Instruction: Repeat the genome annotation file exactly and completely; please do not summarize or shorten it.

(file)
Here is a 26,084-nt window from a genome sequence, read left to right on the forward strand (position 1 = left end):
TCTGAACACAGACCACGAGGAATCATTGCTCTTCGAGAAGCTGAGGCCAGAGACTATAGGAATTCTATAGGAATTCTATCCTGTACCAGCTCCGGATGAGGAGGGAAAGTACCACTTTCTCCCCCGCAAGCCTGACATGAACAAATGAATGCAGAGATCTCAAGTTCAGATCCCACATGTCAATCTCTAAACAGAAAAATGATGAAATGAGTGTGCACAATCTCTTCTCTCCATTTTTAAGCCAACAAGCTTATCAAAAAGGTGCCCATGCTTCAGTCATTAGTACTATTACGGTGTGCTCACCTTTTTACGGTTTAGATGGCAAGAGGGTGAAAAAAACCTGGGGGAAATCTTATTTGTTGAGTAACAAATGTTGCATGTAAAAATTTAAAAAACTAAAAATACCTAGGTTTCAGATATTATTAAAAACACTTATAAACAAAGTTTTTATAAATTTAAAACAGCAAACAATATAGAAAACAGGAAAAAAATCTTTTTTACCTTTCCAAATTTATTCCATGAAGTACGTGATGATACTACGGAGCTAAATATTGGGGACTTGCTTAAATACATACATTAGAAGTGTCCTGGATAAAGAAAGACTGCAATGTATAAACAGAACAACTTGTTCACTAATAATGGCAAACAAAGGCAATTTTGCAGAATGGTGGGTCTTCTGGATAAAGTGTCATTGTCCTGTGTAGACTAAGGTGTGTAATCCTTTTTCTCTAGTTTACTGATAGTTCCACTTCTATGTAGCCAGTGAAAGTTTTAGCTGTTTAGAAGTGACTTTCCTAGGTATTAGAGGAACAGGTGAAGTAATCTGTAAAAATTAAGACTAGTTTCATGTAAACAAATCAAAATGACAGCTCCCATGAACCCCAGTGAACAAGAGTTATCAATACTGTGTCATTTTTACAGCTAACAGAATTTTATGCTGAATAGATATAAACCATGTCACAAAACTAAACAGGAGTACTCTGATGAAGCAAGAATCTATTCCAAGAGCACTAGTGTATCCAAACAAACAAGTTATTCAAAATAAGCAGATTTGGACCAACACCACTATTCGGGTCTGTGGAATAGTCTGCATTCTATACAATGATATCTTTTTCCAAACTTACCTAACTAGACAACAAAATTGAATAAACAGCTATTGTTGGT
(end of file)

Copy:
Here is a 26,084-nt window from a genome sequence, read left to right on the forward strand (position 1 = left end):
TCTGAACACAGACCACGAGGAATCATTGCTCTTCGAGAAGCTGAGGCCAGAGACTATAGGAATTCTATAGGAATTCTATCCTGTACCAGCTCCGGATGAGGAGGGAAAGTACCACTTTCTCCCCCGCAAGCCTGACATGAACAAATGAATGCAGAGATCTCAAGTTCAGATCCCACATGTCAATCTCTAAACAGAAAAATGATGAAATGAGTGTGCACAATCTCTTCTCTCCATTTTTAAGCCAACAAGCTTATCAAAAAGGTGCCCATGCTTCAGTCATTAGTACTATTACGGTGTGCTCACCTTTTTACGGTTTAGATGGCAAGAGGGTGAAAAAAACCTGGGGGAAATCTTATTTGTTGAGTAACAAATGTTGCATGTAAAAATTTAAAAAACTAAAAATACCTAGGTTTCAGATATTATTAAAAACACTTATAAACAAAGTTTTTATAAATTTAAAACAGCAAACAATATAGAAAACAGGAAAAAAATCTTTTTTACCTTTCCAAATTTATTCCATGAAGTACGTGATGATACTACGGAGCTAAATATTGGGGACTTGCTTAAATACATACATTAGAAGTGTCCTGGATAAAGAAAGACTGCAATGTATAAACAGAACAACTTGTTCACTAATAATGGCAAACAAAGGCAATTTTGCAGAATGGTGGGTCTTCTGGATAAAGTGTCATTGTCCTGTGTAGACTAAGGTGTGTAATCCTTTTTCTCTAGTTTACTGATAGTTCCACTTCTATGTAGCCAGTGAAAGTTTTAGCTGTTTAGAAGTGACTTTCCTAGGTATTAGAGGAACAGGTGAAGTAATCTGTAAAAATTAAGACTAGTTTCATGTAAACAAATCAAAATGACAGCTCCCATGAACCCCAGTGAACAAGAGTTATCAATACTGTGTCATTTTTACAGCTAACAGAATTTTATGCTGAATAGATATAAACCATGTCACAAAACTAAACAGGAGTACTCTGATGAAGCAAGAATCTATTCCAAGAGCACTAGTGTATCCAAACAAACAAGTTATTCAAAATAAGCAGATTTGGACCAACACCACTATTCGGGTCTGTGGAATAGTCTGCATTCTATACAATGATATCTTTTTCCAAACTTACCTAACTAGACAACAAAATTGAATAAACAGCTATTGTTGGT